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Understanding the domain-based GPO version number (GPMC script included)

Understanding the domain-based GPO version number (GPMC script included)

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In a previous blog post I looked at understanding the raw GPO version number. The example I gave in that article was the version number associated with a local Group Policy object (GPO). Now, let's look at the version number associated with a domain-based GPO.

Essentially, the raw version number for a domain-based GPO works exactly the same as what was described in the earlier article. The version number is divided into a version number for the user portion of the GPO (upper word) and the computer portion of the GPO (lower word). You can use the procedure for splitting the version number into its two parts in exactly the same way as the calculator procedure I gave in the above mentioned blog post.

Okay, so you're probably wondering why I'm bringing this up as a separate topic if the version number works the same way.

Even though the evaluation of the version number works the same way, where the version number and how we can get to this number is way different. In this article, I'm going to show you the two places the version number for a domain-based GPO is stored, show you some tools you can use to view the version numbers and then give you two short sample VB scripts you can use to programmatically view the version numbers.

Unlike the local GPO, a domain-based GPO is stored in two locations; the Group Policy container (GPC) stored in the Active Directory and the Group Policy template (GPT) stored in the sysvol portion of the domain controllers' file system. Both of these components keep different pieces of information about the GPO and so each must store the version number in order to determine that they are in sync.

GPO version number in the GPC:

I have used one of two tools to look at the raw GPO version number in the GPC; Adsiedit and Ldp. Both are GUI tools that allow you to look at Active Directory objects. I'm going to give an example using Ldp.exe simply because I can display all the relevant information in a single frame for the discussion purposes here. Before going on, I would like to say a word of caution here. Making changes using low level Active Directory editing tools could cause problems with the functionality of your domain. If you want to look at AD objects for learning purposes, I would recommend trying this on a test domain.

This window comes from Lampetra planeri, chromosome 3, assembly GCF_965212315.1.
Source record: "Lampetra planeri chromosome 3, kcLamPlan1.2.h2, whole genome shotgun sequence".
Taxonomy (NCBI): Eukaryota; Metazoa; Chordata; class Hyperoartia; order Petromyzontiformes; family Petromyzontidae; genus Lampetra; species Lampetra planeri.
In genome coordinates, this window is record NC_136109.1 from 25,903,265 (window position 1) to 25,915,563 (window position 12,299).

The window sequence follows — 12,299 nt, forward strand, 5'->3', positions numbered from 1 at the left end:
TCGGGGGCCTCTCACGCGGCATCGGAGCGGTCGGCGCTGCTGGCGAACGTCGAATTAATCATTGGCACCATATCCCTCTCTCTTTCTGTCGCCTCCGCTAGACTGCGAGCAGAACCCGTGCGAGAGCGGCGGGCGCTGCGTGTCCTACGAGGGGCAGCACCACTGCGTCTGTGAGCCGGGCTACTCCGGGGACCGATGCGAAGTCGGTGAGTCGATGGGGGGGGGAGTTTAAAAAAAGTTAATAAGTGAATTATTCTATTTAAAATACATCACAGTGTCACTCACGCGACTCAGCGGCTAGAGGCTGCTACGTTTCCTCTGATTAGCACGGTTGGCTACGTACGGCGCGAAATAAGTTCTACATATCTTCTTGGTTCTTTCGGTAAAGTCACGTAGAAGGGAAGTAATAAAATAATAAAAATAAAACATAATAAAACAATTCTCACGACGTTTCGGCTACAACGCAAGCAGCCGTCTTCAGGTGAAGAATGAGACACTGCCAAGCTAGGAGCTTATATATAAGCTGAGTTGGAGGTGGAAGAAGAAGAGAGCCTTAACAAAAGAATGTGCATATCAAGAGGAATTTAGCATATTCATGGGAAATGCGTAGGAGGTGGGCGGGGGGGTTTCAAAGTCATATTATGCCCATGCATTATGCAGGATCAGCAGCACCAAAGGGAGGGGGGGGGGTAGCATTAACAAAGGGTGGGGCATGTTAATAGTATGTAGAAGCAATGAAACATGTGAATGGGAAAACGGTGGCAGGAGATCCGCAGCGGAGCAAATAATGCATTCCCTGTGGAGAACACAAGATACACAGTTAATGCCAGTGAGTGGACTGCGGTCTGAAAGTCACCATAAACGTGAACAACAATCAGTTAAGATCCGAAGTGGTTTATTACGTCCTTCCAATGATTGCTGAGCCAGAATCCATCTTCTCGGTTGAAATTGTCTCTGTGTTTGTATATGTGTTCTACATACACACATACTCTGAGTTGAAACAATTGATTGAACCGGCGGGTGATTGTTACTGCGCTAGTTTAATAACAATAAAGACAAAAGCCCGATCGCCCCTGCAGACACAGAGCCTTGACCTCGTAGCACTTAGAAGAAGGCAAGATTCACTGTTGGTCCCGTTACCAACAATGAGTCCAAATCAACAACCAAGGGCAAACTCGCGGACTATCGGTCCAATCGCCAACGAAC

I have opened the Ldp tool, connected and did a bind to my test domain. From the view menu, I selected tree. From the root of the domain, I navigated through the system container to expand the policies container, where all the GPC portion of my GPOs is stored. In the below picture, I have highlighted a sample GPO I called test1 which is identified by a unique GUID and has a version number of 262146. Using the procedure from the previous blog entry on the GPO version number, (http://blogs.technet.com/grouppolicy/archive/2007/12/14/understanding-the-gpo-version-number.aspx), I figured out this version number is equal to a computer version of 2 and a user version of 4.

GPO version number in the GPT:

The GPT is stored in the sysvol portion of the domain controllers' file system; for example, for my test domain called corp.fourthcoffee.com the GPT is stored at \\corp.fourthcoffee.com\sysvol\corp.fourthcoffee.com\Policies. Each GPO is stored under this folder using the GUID. As you can see from the above picture, the GPC also defines an attribute, gPCFileSysPath, which contains the sysvol path to the GPO's GPT. In my example, the full path to my test1 GPO is \\corp.fourthcoffee.com\sysvol\corp.fourthcoffee.com\Policies\{06C1CDF4-7288-4A6D-B887-8727C2823857}. And I can then type the contents of the GPT.INI file stored directly under that folder to see the version number, as shown in the below picture. Notice this version number (262146) matches the number we saw for the GPC in the Active Directory. That is what we would expect.

In this case, as with the GPC, in order to view the actual values for the computer and user portions of the GPO we need to manually break the value into its lower and upper words. In the next section, I'll show an easier way to find the version numbers for the computer and user portions of the GPO.

Viewing computer and user version numbers using GPMC:

The Group Policy Management Console does all the manual work for you to split apart the raw version number into the computer version number and user version number for both the AD portion, what we call the GPC, and sysvol portion, what we call the GPT, of the GPO. You can view the computer and user version number in the details tab for a specific GPO. Here, I've shown the details tab for the test1 GPO I've been using for my example. This is of course the much easier way to view version numbers.